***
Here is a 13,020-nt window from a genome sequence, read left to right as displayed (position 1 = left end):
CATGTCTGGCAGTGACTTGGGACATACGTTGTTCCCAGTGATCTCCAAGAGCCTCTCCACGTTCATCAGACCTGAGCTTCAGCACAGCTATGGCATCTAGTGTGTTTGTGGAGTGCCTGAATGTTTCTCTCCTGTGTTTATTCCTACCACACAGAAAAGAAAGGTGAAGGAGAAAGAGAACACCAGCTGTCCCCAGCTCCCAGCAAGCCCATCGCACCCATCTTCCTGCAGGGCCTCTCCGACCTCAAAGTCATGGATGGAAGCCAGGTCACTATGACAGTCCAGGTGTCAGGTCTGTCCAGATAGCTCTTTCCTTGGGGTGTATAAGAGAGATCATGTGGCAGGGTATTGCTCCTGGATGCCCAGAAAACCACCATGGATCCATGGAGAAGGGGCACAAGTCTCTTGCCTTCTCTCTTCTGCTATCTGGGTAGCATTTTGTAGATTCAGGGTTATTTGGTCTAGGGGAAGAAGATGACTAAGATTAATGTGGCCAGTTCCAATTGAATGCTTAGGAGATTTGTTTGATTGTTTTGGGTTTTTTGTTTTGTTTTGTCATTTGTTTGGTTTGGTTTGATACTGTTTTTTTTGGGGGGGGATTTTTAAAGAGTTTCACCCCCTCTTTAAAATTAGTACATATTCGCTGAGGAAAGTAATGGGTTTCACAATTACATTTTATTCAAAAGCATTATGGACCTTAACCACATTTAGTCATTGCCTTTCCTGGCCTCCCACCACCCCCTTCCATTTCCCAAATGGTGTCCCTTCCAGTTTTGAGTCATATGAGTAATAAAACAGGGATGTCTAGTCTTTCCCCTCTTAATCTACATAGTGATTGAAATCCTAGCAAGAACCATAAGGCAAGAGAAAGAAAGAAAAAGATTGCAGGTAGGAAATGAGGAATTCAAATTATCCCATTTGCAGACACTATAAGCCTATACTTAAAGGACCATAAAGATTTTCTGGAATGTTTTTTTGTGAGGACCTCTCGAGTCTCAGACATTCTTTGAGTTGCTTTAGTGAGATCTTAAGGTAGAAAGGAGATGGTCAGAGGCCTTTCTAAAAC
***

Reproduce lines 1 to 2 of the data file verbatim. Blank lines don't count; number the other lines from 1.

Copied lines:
Here is a 13,020-nt window from a genome sequence, read left to right as displayed (position 1 = left end):
CATGTCTGGCAGTGACTTGGGACATACGTTGTTCCCAGTGATCTCCAAGAGCCTCTCCACGTTCATCAGACCTGAGCTTCAGCACAGCTATGGCATCTAGTGTGTTTGTGGAGTGCCTGAATGTTTCTCTCCTGTGTTTATTCCTACCACACAGAAAAGAAAGGTGAAGGAGAAAGAGAACACCAGCTGTCCCCAGCTCCCAGCAAGCCCATCGCACCCATCTTCCTGCAGGGCCTCTCCGACCTCAAAGTCATGGATGGAAGCCAGGTCACTATGACAGTCCAGGTGTCAGGTCTGTCCAGATAGCTCTTTCCTTGGGGTGTATAAGAGAGATCATGTGGCAGGGTATTGCTCCTGGATGCCCAGAAAACCACCATGGATCCATGGAGAAGGGGCACAAGTCTCTTGCCTTCTCTCTTCTGCTATCTGGGTAGCATTTTGTAGATTCAGGGTTATTTGGTCTAGGGGAAGAAGATGACTAAGATTAATGTGGCCAGTTCCAATTGAATGCTTAGGAGATTTGTTTGATTGTTTTGGGTTTTTTGTTTTGTTTTGTCATTTGTTTGGTTTGGTTTGATACTGTTTTTTTTGGGGGGGGATTTTTAAAGAGTTTCACCCCCTCTTTAAAATTAGTACATATTCGCTGAGGAAAGTAATGGGTTTCACAATTACATTTTATTCAAAAGCATTATGGACCTTAACCACATTTAGTCATTGCCTTTCCTGGCCTCCCACCACCCCCTTCCATTTCCCAAATGGTGTCCCTTCCAGTTTTGAGTCATATGAGTAATAAAACAGGGATGTCTAGTCTTTCCCCTCTTAATCTACATAGTGATTGAAATCCTAGCAAGAACCATAAGGCAAGAGAAAGAAAGAAAAAGATTGCAGGTAGGAAATGAGGAATTCAAATTATCCCATTTGCAGACACTATAAGCCTATACTTAAAGGACCATAAAGATTTTCTGGAATGTTTTTTTGTGAGGACCTCTCGAGTCTCAGACATTCTTTGAGTTGCTTTAGTGAGATCTTAAGGTAGAAAGGAGATGGTCAGAGGCCTTTCTAAAAC